People Are Riskier

Riskier how? In terms of being riskier than the technology or in terms of being riskier than they were before?

Yes. Both.

Technology only does what we tell it to do. Tell it to do bad things (on purpose or on accident), and the technology does bad things. Tell it to do good things, and you guessed it, technology will do good things. It’s not technology that’s bad as much as it’s the behavior of technology makers and consumers that can make it bad. Technology makers are incented to get the product (hardware and/or software) into consumers’ hands as quickly and cost-efficiently as possible, NOT as securely as possible. Information security is up to you then. If you don’t know how to secure the product or technology, then you will suffer the consequences.

Technology makers need to be incented to make things more secure, not punished for making things insecure.

Consumers need to learn better information security habits to reduce their risk within their area of influence; in communities, at work, and especially at home.

EVERYONE has a role in information security. What’s yours?


In simple terms, there are information owners, custodians, and users. In reality, this is where the break down starts. Most people have no clue what their role is. If you don’t know your role, you don’t stand a chance in understanding your responsibilities.

Information Owners

These are people who are directly affected by the loss of confidentiality, accuracy (or integrity), and/or availability of their information. They “own” the information, and it’s theirs.


  • My health record is mine.
  • My financial account information is mine.
  • My Social Security Number is mine.
  • My private conversations are mine.
  • My private emails are mine.
  • My credentials for accessing accounts are mine.

I am the information owner. At times, I’m the information owner for people I’m responsible for too, like members of my family.

Information Custodian

These are organizations and people who have been delegated the responsibility of protecting information from the information owner.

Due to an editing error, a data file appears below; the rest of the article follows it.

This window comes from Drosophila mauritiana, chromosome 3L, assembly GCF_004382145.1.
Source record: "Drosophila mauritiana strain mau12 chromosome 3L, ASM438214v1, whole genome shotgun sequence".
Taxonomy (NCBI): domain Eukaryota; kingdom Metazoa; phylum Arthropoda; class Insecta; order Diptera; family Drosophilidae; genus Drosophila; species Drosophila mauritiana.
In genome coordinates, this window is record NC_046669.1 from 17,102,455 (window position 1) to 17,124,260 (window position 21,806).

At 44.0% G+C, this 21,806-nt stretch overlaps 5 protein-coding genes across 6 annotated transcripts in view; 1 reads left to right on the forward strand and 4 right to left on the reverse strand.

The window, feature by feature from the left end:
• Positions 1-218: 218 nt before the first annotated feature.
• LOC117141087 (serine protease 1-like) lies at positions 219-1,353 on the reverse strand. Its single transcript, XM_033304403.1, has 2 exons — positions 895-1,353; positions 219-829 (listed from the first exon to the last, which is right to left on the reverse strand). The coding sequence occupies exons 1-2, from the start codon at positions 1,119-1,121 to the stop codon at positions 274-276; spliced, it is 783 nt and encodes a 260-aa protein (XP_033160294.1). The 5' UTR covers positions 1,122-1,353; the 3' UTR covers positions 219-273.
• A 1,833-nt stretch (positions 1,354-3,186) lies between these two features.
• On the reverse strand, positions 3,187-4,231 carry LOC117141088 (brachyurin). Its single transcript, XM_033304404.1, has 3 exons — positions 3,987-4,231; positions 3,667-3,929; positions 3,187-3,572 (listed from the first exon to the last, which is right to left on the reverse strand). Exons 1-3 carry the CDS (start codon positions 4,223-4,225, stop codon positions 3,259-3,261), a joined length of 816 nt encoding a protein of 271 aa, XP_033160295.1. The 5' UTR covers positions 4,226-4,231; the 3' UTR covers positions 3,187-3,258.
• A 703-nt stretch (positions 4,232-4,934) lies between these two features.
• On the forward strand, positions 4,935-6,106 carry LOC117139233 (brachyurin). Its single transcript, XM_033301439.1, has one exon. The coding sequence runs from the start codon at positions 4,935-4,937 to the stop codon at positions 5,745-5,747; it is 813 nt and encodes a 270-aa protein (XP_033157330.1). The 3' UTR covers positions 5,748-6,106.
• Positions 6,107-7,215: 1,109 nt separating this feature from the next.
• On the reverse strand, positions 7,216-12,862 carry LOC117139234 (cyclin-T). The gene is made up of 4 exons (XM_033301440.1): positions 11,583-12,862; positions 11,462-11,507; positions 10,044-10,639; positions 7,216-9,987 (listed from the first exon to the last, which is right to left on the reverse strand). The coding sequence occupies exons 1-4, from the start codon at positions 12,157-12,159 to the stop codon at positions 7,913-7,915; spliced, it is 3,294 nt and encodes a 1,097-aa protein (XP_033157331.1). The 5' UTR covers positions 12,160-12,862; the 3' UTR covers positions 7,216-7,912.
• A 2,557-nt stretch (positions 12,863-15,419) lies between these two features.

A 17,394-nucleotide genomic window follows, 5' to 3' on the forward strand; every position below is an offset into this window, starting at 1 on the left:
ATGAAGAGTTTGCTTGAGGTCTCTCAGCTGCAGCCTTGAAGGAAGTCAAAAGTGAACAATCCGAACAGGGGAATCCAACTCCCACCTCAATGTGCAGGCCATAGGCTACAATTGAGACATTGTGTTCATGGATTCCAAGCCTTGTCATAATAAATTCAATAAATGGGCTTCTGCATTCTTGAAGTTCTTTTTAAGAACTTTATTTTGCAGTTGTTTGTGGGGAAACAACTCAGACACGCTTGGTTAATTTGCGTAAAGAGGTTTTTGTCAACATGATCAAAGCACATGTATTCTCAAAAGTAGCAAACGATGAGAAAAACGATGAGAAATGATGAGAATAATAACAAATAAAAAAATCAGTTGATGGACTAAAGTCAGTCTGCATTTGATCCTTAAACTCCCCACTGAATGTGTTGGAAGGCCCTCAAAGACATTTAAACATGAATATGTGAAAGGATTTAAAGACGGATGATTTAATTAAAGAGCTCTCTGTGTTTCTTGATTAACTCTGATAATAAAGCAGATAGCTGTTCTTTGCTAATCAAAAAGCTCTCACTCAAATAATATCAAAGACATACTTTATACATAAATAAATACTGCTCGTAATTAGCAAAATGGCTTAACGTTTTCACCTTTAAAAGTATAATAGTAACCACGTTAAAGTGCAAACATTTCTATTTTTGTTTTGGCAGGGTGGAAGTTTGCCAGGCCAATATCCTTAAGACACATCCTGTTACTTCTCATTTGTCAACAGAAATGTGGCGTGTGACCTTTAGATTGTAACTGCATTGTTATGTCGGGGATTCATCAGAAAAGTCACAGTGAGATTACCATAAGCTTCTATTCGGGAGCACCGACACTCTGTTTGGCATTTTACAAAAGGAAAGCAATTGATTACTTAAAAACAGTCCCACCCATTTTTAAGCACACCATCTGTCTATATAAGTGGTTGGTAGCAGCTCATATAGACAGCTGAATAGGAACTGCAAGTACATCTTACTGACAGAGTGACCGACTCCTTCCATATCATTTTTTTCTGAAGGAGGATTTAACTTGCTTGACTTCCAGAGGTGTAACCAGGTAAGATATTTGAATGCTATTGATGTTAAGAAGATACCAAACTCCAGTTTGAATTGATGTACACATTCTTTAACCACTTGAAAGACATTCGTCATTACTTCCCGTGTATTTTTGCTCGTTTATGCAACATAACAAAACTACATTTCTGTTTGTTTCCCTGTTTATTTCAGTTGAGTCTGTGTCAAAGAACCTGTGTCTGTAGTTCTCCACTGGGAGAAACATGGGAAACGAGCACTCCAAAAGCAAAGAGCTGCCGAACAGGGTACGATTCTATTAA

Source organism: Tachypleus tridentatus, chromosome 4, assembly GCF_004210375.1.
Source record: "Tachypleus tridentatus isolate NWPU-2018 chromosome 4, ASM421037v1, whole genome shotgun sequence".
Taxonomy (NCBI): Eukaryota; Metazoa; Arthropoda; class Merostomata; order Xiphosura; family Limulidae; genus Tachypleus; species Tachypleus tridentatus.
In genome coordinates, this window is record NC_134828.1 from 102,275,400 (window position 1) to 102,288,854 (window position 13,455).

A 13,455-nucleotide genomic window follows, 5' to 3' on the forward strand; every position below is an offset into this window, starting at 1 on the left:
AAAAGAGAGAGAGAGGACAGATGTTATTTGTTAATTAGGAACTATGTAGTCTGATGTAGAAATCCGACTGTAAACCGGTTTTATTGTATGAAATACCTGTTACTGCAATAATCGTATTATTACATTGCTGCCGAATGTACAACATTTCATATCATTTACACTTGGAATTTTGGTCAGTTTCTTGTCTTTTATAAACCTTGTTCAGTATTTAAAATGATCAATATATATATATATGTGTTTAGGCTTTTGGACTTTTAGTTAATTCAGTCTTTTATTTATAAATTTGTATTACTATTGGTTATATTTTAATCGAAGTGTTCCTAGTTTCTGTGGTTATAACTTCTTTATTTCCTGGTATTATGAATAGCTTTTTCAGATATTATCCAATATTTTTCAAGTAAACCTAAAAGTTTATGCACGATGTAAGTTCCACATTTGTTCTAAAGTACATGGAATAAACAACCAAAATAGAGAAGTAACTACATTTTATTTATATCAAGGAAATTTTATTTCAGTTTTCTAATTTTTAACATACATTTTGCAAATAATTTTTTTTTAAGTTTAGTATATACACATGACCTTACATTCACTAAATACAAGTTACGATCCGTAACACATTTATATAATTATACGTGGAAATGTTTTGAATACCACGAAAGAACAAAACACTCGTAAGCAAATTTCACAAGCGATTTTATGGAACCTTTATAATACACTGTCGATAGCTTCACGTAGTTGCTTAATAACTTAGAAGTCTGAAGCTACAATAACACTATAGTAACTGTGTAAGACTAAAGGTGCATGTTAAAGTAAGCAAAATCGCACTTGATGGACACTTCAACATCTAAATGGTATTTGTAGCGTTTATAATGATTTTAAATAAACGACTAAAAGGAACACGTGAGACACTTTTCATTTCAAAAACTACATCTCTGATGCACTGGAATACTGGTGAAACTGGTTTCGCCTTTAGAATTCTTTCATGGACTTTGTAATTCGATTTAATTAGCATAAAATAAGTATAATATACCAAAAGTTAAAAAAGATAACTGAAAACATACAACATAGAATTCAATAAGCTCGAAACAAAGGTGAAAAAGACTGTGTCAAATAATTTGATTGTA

• The hospital is a custodian of my health record.
  • The bank is a custodian of my financial account information.
  • The school, employer, bank, credit agency, etc. is custodian of my Social Security Number.
  • The phone carrier (or whoever else I might be using for private conversations) is the custodian of my private conversation.
  • The email provider (personal and work) is the custodian of my private emails.
  • The password manager program (please tell me you use one), and everyone I authenticate with, is the custodian of my credentials for accessing accounts.
Information Users

These are people who use the information in a manner approved by the information owner through the information custodian.

Organizations Are Not Data Owners

Organizations do not “own” our information. Organizations are custodians and users of our information.

Organizations do NOT “own” any information except what they’ve created.

Organizations act like “owners” of our information, but they’re not. If they want to be, then they’ll need to accept the consequences of misuse instead of pushing the consequences onto the real owners (you and me). Organizations act like owners of our information when they make risk decisions on our behalf without our approval. Truly, if more people knew how some (maybe most) organizations protected our information, I’m pretty sure some of us would stop doing business with them.


Each role has specific responsibilities, but this is where things get even messier.

Information Owner

Information owners must inform/declare to information custodians what’s acceptable and what’s not with respect to protecting their information. Once this has been defined, it’s also the owner’s responsibility to hold the custodian accountable.

The problem

Most people have no idea that they are an information owner or what it means to be an owner. For those who do understand the role, many feel powerless to do anything with it. We have a long ways to go in empowering information owners; to delegate information security responsibilities effectively and simply to data custodians. We’ve tried going down this route, sort of, with compliance mandates, but our compliance initiatives are far behind the times and largely ineffective. Much work to be done here.

Information Custodian

Information custodians protect information according to what’s been delegated by the information owner. If nothing has been delegated (explicitly), custodians are left to their own devices. Some custodians treat our information with extreme care while others could care less. If we’re frustrated by how organizations are protecting our information, maybe we need to back up and look at our responsibilities (as information owners) and create solutions that will allow us to become empowered.

Information User

Easy. Just follow the rules, as defined by the owner and delegated through the custodian. If the user doesn’t understand the rules, it might be due to break downs with information ownership and/or custodianship. If the user doesn’t follow the rules because they don’t want to, there’s other problems of course.

If everyone has a role, then EVERYONE must have responsibilities.


This is not only fundamental information security, this is fundamental logic. We’ve got a lot of work ahead of us.

Honorable Mention for “E”

I received many great suggestions for the letter “E” including:

  • Evolution – information security is certainly evolving, but not fast enough. Complexity is the worst enemy of information security, and we’re going too fast to secure things. Technology is evolving much faster than our ability to secure it.